- Maryland derailing Navy's magical season before it could even get started (many experts are picking the Middies to win 10 or 11 games this season -- they have work to do now) by stopping the Midshipmen four times inside the five-yard line, including a stop of a potential game-winning run by Navy quarterback Ricky Dobbs on a fourth down late in the game.
What do all of those teams in those bullet points have in common? None of them are ranked in the Top 25. Zero. And yet college football fans were riveted all weekend.
The big argument that sane people come up with against a college football playoff is that it would devalue the regular season. I don't agree, but I understand the rationale. (For the record, the argument that dishonest, insane people come up with is that the student-athletes would be away from the classroom longer.) I think Saturday (and Sunday and Monday) proved that as long as two teams hook up in a college stadium and the ball gets kicked off, there's always potential for compelling theater.
Which brings me back to Kellen Moore and Boise State, my preseason picks for the Heisman Trophy and BCS Title respectively -- not because I think either are necessarily "the best" (although both are really good), but because they each have the most "system friendly" path to their goals.
Winning the BCS title typically requires solid leadership (check), experience (Boise returns all but one starter), and most importantly a nice high ranking to start the season (Boise is finally getting some of that respect.). From there, win and win impressively. The Heisman Trophy becomes a mere byproduct for your best player.
Boise State still needs help, but history shows there's a better chance of those in front of them stumbling than their stumbling. 50-4 are the Broncos on Chris Peterson's watch, and they just passed their hardest test of the season.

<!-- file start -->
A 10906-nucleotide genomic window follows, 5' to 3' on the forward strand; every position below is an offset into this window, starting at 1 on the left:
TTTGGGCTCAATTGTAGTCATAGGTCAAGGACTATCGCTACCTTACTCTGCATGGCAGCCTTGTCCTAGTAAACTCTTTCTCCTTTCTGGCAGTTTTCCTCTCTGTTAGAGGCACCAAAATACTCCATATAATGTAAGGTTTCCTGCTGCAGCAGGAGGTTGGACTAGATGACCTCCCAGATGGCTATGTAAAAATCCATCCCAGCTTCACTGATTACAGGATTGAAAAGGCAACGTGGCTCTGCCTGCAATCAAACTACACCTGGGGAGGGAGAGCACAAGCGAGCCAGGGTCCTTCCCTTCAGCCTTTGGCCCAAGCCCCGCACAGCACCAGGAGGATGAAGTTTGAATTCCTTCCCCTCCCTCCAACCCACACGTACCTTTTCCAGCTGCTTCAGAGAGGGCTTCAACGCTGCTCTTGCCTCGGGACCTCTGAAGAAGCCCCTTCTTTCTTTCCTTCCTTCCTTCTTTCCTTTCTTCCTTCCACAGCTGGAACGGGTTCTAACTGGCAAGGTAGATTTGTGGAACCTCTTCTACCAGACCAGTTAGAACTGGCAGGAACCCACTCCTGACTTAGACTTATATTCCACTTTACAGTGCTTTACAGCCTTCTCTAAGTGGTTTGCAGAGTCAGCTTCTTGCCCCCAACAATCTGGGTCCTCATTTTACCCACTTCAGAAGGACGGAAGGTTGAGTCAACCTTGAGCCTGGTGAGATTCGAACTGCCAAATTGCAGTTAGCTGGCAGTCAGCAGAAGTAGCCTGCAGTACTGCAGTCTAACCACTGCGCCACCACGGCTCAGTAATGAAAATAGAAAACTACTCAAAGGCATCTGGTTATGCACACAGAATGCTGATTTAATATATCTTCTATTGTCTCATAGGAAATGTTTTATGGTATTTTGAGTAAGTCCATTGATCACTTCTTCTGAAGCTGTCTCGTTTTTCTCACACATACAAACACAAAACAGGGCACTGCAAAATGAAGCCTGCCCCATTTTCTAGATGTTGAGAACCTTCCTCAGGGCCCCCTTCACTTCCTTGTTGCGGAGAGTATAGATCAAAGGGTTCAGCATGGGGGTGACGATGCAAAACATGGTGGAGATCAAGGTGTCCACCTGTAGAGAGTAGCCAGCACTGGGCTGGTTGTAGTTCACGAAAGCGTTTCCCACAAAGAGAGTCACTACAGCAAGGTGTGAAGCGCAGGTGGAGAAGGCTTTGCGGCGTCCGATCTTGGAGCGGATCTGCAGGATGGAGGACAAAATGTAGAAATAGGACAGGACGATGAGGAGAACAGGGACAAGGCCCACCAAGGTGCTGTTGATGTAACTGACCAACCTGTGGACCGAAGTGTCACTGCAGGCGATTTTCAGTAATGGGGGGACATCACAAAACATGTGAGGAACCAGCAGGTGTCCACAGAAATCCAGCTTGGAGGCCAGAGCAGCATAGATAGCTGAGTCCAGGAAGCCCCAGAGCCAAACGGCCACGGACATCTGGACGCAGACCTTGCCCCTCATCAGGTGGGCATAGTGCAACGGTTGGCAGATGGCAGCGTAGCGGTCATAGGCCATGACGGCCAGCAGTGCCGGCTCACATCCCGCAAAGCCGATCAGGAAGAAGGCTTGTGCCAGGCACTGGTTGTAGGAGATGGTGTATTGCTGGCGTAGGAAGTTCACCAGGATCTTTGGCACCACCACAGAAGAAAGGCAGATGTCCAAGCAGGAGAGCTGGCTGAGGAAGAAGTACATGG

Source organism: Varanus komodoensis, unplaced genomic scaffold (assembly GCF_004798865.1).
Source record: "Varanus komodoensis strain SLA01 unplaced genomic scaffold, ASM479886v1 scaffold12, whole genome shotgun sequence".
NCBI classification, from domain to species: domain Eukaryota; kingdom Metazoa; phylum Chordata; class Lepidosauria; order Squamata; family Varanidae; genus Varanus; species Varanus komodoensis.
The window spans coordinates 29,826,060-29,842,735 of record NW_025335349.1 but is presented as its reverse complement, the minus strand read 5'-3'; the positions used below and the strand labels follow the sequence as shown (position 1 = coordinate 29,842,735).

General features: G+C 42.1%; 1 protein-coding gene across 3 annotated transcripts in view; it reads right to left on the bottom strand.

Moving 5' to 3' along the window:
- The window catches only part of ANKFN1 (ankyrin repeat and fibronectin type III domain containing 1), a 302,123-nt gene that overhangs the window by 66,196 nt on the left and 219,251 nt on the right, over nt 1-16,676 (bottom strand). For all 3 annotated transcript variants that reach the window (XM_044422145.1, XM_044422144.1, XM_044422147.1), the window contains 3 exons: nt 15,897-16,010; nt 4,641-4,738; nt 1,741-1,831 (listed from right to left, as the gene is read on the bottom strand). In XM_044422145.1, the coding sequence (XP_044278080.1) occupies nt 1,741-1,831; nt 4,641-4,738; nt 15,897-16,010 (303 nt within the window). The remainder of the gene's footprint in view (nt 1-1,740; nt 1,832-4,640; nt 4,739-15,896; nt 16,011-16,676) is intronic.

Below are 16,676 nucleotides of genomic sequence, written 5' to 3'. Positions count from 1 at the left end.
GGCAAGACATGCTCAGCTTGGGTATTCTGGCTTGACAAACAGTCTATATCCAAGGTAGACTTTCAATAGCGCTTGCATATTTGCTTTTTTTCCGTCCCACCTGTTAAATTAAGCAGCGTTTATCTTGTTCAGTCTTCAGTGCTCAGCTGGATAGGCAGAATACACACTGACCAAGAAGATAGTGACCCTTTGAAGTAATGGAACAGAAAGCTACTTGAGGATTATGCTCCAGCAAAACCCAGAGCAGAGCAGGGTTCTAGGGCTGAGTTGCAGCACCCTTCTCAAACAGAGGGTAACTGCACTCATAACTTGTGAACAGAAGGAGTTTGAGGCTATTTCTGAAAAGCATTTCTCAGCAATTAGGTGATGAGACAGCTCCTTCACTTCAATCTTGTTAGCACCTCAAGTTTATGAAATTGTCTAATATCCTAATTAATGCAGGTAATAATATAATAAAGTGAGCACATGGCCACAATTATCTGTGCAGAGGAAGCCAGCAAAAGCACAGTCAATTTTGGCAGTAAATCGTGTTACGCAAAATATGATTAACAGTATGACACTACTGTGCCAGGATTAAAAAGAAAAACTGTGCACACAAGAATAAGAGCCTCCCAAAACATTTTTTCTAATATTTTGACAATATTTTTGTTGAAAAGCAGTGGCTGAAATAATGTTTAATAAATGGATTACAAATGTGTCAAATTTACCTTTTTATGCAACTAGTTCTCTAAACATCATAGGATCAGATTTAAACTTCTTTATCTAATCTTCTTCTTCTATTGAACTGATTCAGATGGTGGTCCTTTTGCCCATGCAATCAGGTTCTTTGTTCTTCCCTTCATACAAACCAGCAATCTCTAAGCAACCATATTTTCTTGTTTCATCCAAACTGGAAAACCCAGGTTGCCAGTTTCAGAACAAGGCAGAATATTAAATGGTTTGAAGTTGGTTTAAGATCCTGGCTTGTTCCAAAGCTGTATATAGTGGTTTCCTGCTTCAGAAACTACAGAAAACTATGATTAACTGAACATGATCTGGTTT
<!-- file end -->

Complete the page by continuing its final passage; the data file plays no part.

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From a stylistic standpoint, it couldn't have played out any better for the Broncos. They showed enough flashes of dominance in jumping out to a 17-0 lead to make them feel like an elite team, yet showed enough moxie in mounting that game-winning drive to give them a "magical" vibe (not to mention allow Moore to accumulate his first Heisman Moment of the season). That's sort of the messed-up thing about the "system" -- in a weird way, Boise State might have been better off showing off all of its wares in a close win than they would have been throttling Virginia Tech by three touchdowns.
Such is the world we live in when it comes to college football -- part gladiator arena, part beauty pageant. And Boise basically just crushed it on the swimsuit and evening gown contest, and just need to make it through the interview without cussing. If you hate the BCS versus non-BCS conference argument, you may want to go get into an NFL fantasy league or catch up on boxed sets of Dexter or take up knitting. Something.
Because there will be a lot of moving pieces these next few months in college football. Boise ain't one of them.
Listen to Sean Pendergast on 1560 The Game from 3-7 p.m. weekdays on the "Sean & John Show" and follow him on Twitter at http://twitter.com/SeanCablinasian.